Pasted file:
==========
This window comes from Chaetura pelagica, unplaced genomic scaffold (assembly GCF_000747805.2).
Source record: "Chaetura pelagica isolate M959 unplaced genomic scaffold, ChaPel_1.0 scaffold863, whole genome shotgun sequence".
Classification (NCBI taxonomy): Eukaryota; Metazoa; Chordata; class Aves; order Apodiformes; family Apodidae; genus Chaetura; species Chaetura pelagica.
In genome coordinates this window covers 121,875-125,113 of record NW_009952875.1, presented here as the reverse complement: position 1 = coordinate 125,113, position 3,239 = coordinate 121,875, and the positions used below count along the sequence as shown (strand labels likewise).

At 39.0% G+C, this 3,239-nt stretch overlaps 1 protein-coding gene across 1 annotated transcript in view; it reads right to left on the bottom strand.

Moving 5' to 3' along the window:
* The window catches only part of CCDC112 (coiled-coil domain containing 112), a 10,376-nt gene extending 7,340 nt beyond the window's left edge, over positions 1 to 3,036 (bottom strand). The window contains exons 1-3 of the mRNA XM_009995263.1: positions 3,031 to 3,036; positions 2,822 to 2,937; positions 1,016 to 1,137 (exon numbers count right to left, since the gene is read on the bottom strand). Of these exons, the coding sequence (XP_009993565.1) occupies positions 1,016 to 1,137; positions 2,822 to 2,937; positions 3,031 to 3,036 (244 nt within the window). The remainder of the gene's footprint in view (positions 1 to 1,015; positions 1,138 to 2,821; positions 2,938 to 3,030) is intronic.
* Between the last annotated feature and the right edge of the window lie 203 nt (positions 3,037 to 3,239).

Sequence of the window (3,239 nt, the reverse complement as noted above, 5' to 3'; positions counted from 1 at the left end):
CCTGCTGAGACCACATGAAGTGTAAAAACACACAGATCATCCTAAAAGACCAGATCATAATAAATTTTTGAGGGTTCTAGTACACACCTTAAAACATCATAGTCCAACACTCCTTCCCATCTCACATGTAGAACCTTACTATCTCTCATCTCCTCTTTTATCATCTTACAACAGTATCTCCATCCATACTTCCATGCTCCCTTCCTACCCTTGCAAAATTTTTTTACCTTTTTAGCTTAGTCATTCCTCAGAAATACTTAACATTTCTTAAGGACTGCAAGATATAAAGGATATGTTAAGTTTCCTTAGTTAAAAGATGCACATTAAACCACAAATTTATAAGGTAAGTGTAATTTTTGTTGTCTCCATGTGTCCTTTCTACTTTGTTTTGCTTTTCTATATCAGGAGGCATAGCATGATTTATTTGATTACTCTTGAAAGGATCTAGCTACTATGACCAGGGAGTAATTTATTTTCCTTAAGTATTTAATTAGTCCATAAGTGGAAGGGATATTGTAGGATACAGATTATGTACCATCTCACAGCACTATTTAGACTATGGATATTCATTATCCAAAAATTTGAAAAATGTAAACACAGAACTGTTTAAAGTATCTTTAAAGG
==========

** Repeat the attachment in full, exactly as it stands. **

This window comes from Chaetura pelagica, unplaced genomic scaffold (assembly GCF_000747805.2).
Source record: "Chaetura pelagica isolate M959 unplaced genomic scaffold, ChaPel_1.0 scaffold863, whole genome shotgun sequence".
Classification (NCBI taxonomy): Eukaryota; Metazoa; Chordata; class Aves; order Apodiformes; family Apodidae; genus Chaetura; species Chaetura pelagica.
In genome coordinates this window covers 121,875-125,113 of record NW_009952875.1, presented here as the reverse complement: position 1 = coordinate 125,113, position 3,239 = coordinate 121,875, and the positions used below count along the sequence as shown (strand labels likewise).

At 39.0% G+C, this 3,239-nt stretch overlaps 1 protein-coding gene across 1 annotated transcript in view; it reads right to left on the bottom strand.

Moving 5' to 3' along the window:
* The window catches only part of CCDC112 (coiled-coil domain containing 112), a 10,376-nt gene extending 7,340 nt beyond the window's left edge, over positions 1 to 3,036 (bottom strand). The window contains exons 1-3 of the mRNA XM_009995263.1: positions 3,031 to 3,036; positions 2,822 to 2,937; positions 1,016 to 1,137 (exon numbers count right to left, since the gene is read on the bottom strand). Of these exons, the coding sequence (XP_009993565.1) occupies positions 1,016 to 1,137; positions 2,822 to 2,937; positions 3,031 to 3,036 (244 nt within the window). The remainder of the gene's footprint in view (positions 1 to 1,015; positions 1,138 to 2,821; positions 2,938 to 3,030) is intronic.
* Between the last annotated feature and the right edge of the window lie 203 nt (positions 3,037 to 3,239).

Sequence of the window (3,239 nt, the reverse complement as noted above, 5' to 3'; positions counted from 1 at the left end):
CCTGCTGAGACCACATGAAGTGTAAAAACACACAGATCATCCTAAAAGACCAGATCATAATAAATTTTTGAGGGTTCTAGTACACACCTTAAAACATCATAGTCCAACACTCCTTCCCATCTCACATGTAGAACCTTACTATCTCTCATCTCCTCTTTTATCATCTTACAACAGTATCTCCATCCATACTTCCATGCTCCCTTCCTACCCTTGCAAAATTTTTTTACCTTTTTAGCTTAGTCATTCCTCAGAAATACTTAACATTTCTTAAGGACTGCAAGATATAAAGGATATGTTAAGTTTCCTTAGTTAAAAGATGCACATTAAACCACAAATTTATAAGGTAAGTGTAATTTTTGTTGTCTCCATGTGTCCTTTCTACTTTGTTTTGCTTTTCTATATCAGGAGGCATAGCATGATTTATTTGATTACTCTTGAAAGGATCTAGCTACTATGACCAGGGAGTAATTTATTTTCCTTAAGTATTTAATTAGTCCATAAGTGGAAGGGATATTGTAGGATACAGATTATGTACCATCTCACAGCACTATTTAGACTATGGATATTCATTATCCAAAAATTTGAAAAATGTAAACACAGAACTGTTTAAAGTATCTTTAAAGG